Among the notable names of the 1960s Italian sword-and-sandal scene was Steve Reeves, who played Hercules in two movies familiar to MST3K fans. I was delighted last week to discover a movie on Netflix Instant—Duel of the Titans—that not only stars Steve Reeves but also Gordon Brown (whom you might remember as the awkwardly-named secret agent Bart Fargo from another MSTed Italian '60s flick, Danger! Death Ray). In Duel of the Titans, they play the legendary founders of Rome, Romulus and Remus, respectively—and while all the ingredients are there for another baffling, disjointed Hercules Unchained-esque spectacle, it actually turned out to be pretty good.
For one thing, it was refreshing to see Steve in a role that didn't call on him to just lie around and drink wine for half the movie. He makes a real effort here acting-wise, which is fortunate, because otherwise he might have been overshadowed by Gordon Brown as the increasingly corrupted Remus. The narrative's great strength, and that of Brown's performance, is Remus' slow build to the villainy we all know the story will end with. There's a great volcano scene near the climax, high with melodrama and strange '60s editing, but nevertheless gripping as we wonder just how far Remus is going to go. Who knew Bart Fargo could have such passion?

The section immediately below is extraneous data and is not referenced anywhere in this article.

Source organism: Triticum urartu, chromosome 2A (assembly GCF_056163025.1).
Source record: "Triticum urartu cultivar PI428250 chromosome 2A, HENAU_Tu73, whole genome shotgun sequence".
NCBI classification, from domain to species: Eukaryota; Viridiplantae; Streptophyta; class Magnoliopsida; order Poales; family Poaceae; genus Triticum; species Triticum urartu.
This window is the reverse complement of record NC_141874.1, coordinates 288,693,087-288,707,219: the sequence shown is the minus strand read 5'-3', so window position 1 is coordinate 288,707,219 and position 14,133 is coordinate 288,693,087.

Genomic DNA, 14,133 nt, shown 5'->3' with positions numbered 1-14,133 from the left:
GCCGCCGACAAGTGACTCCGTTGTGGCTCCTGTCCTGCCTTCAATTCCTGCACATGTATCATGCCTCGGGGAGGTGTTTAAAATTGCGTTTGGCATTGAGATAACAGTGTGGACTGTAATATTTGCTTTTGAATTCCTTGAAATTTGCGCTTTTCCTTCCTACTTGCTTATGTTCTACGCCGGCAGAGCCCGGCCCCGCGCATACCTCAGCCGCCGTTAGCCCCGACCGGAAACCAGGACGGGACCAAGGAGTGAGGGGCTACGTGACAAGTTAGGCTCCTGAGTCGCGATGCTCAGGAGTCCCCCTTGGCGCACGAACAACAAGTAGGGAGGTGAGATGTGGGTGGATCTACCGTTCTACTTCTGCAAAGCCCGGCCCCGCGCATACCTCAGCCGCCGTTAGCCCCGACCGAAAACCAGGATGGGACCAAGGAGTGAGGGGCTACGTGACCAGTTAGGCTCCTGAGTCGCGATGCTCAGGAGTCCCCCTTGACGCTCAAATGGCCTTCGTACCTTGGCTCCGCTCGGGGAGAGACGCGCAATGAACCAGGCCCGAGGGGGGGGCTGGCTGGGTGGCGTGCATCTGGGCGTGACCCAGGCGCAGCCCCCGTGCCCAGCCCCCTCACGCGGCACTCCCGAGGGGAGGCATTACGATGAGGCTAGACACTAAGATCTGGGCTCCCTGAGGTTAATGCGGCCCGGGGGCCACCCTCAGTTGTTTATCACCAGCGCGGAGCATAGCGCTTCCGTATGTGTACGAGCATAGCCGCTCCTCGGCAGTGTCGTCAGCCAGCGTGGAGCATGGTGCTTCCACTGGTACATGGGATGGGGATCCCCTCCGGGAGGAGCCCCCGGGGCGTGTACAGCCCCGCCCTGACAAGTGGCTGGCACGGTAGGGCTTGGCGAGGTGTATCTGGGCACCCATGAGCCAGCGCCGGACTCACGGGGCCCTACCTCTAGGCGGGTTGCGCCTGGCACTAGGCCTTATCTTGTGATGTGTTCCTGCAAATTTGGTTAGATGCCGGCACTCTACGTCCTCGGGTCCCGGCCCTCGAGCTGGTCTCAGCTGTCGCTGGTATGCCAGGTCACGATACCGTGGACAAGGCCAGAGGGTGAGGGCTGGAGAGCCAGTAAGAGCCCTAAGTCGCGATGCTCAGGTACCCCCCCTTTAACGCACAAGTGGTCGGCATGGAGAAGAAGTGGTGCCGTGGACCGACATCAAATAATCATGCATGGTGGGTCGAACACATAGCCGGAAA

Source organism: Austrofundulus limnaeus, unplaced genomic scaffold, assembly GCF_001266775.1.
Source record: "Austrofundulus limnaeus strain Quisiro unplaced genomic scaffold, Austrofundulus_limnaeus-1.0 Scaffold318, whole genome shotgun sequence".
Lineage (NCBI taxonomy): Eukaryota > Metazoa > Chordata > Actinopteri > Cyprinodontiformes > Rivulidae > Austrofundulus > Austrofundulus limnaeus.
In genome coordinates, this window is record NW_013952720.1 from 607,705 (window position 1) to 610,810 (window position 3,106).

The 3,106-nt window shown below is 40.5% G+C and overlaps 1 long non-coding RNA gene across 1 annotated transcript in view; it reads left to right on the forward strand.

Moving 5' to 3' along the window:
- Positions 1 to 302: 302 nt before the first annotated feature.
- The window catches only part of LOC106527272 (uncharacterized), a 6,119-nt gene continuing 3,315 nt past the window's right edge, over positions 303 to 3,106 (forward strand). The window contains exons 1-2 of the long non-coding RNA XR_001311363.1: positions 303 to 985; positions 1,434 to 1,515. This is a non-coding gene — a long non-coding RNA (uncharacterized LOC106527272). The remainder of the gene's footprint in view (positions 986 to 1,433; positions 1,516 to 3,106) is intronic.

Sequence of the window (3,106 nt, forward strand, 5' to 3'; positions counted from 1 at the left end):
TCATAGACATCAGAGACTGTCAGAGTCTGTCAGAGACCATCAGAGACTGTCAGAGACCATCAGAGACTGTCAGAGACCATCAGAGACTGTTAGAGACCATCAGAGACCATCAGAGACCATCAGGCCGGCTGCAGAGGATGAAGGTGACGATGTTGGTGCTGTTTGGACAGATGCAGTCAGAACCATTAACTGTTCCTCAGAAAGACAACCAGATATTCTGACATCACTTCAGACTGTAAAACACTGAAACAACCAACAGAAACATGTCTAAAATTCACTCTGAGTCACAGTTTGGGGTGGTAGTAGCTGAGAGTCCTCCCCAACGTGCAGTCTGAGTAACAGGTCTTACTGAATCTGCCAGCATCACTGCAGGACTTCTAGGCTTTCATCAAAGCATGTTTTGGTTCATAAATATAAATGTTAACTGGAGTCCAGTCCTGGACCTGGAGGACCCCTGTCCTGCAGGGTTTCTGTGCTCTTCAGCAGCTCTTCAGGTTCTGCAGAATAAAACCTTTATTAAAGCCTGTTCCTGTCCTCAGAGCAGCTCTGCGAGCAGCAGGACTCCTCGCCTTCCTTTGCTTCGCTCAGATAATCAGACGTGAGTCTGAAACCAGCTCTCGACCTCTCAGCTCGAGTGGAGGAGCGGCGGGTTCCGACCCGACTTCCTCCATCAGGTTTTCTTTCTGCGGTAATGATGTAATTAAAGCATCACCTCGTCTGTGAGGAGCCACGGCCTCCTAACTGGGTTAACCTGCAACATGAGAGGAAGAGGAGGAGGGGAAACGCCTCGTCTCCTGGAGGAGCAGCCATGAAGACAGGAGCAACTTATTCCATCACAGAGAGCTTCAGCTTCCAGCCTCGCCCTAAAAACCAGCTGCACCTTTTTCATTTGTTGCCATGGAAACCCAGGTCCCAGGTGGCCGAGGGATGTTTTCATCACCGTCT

The other elements these movies usually have going for them is big battle scenes and hot women. As for the latter, Virna Lisi plays Romulus' love interest Julia, and she's quite a looker—scary in a Taylor Swift way, maybe, but at least not scary in an Evil-Queen-from-Any-Given-Herc-Movie way.
However, Duel of the Titans' fight scenes lack the immensity and spectacle of, say, Hercules Unchained—but that's historically accurate, and more to the point, the battles actually make sense and carry narrative significance, rather than obviously being extravagance for the sake of extravagance.
Supporting cast members of note include the Sabine king and father of Julia, all badass subtlety and gravitas, and an ally-flunky of Romulus who looks so much like John McAfee that I almost phoned up the Belizean authorities to report he'd gone back in time. There also seems to be a weird subplot (that never goes anywhere, so don't waste time being confused by it) involving a roughly 13-year-old girl and what might be her (ew) romantic interest. They make a point of dropping the names of these two, so they're probably mythic figures themselves, but you have to be more of a Rome nerd than I am to care. (Kind of like those comic book movies where somebody's like "Hi, my name is Something Improbable-Sounding," and then you never see them again, but everybody else in the audience is all "OOOO.")
During Duel of the Titans' first twenty minutes or so, I found myself wondering why a film that unites Hercules and Bart Fargo never got the treatment back when MST3K was airing. But about halfway through, I realized it's a bit too good, even if there are plenty of great opportunities for riffs. Too bad they never got around to making a sequel (Titans II: Romulus and the Captive Sabine Women).
Star Score: 3 out of 5